Bilateral RAO is extremely rare and constitutes less than 2% of cases of RAO . In this current study bilateral RAO accounted for 1.8% of cases of RAO seen in our centre. Similarly, Schmidt et al. reported a prevalence less than 2% (0.5%) in a retrospective study of patients with non-inflammatory RAO in Germany . Hayreh et al. on the contrary reported a much higher incidence of 13.7% in a prospective study on RAO in Iowa, USA over a period of 27 years . The majority of patients in this study were males, which is consistent with findings from earlier studies on RAO [5,15-17]. The mean age in our cohort of patients (58.3 years), however, contrasts with higher mean ages of 66 years and 74 years reported in patients with RAO in Germany  and America  respectively. These findings, though suggestive of RAO occurring at an earlier age in Indian patients, needs to be interpreted with caution considering the small number of cases in this study. A review of all cases of RAO seen in our centre will determine if this is the case. Most cases of RAO in this study were nonsimultaneous, and the median interval for involvement of the fellow eye was 90 days. Even though bilateral RAO is extremely rare, patients need to be aware of not only the risk of subsequent cerebral stroke and ischemic heart disease, but also of the fellow eye suffering a similar event.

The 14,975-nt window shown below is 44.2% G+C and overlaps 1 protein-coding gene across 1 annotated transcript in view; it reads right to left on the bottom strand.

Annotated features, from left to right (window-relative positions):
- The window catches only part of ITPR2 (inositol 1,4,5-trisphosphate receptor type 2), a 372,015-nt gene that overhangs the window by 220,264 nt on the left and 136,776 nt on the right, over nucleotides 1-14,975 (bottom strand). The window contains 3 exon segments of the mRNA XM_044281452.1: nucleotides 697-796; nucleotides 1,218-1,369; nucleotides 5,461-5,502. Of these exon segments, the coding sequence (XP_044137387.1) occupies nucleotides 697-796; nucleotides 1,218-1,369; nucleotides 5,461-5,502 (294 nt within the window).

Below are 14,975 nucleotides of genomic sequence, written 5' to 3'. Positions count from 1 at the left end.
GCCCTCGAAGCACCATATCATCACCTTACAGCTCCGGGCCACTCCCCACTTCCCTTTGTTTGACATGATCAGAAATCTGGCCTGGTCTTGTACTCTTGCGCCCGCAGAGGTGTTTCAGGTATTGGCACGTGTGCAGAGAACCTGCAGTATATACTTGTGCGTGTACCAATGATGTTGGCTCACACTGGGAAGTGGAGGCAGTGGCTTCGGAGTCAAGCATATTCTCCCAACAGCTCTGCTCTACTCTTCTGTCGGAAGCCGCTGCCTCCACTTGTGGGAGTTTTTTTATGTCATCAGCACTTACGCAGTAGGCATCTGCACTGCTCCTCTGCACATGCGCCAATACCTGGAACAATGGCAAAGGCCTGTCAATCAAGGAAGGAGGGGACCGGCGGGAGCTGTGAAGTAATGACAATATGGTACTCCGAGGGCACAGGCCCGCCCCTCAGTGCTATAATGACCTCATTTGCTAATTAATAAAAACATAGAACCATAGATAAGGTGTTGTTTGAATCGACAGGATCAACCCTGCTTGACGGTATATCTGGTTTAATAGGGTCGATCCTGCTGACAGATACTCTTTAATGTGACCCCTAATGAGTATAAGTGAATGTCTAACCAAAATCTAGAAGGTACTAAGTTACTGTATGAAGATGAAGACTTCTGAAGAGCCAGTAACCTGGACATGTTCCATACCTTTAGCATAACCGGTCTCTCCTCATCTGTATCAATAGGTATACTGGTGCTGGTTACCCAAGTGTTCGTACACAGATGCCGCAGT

Systemic cardiovascular diseases have a well-known association with RAO . Arterial hypertension, diabetes mellitus, hyperlipidaemia, carotid artery disease, coronary artery disease, transient ischaemic attack, cerebrovascular accident, and tobacco smoking have been described as significantly more common among these patients than in the general population [5,18]. Most of the patients in this current study had more than one risk factor with hypertension being the most common. This is consistent with the findings by Schmidt et al . Twenty percent of patients in this study had a history of stroke while an additional 60% of brain MRI/CT scans revealed areas of infarction in the brain. In a case-control study on the correlation of the history of stroke and RAO by Xiao et al, 40% of patients with RAO had a stroke prior to developing the arterial occlusion while another 22% had areas of infarction in the brain on cranial MRI/CT scan . Abnormal findings were noted on echocardiography and carotid Doppler in 50% and 25% respectively of patients that had these procedures in this study. In contrast, Xiao et al found more patients with abnormalities on carotid ultrasound, 89% as against 32% with abnormalities on echocardiography . Acute pancreatitis which was seen in one patient in this study has been associated with bilateral RAO . It is postulated that arterial occlusion occurs as a result of complement activation with subsequent leukoembolization . Aggressive management of modifiable risk factors is essential in preventing a repeat arterial occlusion in the fellow eye following a unilateral RAO as well as other life threatening vascular events.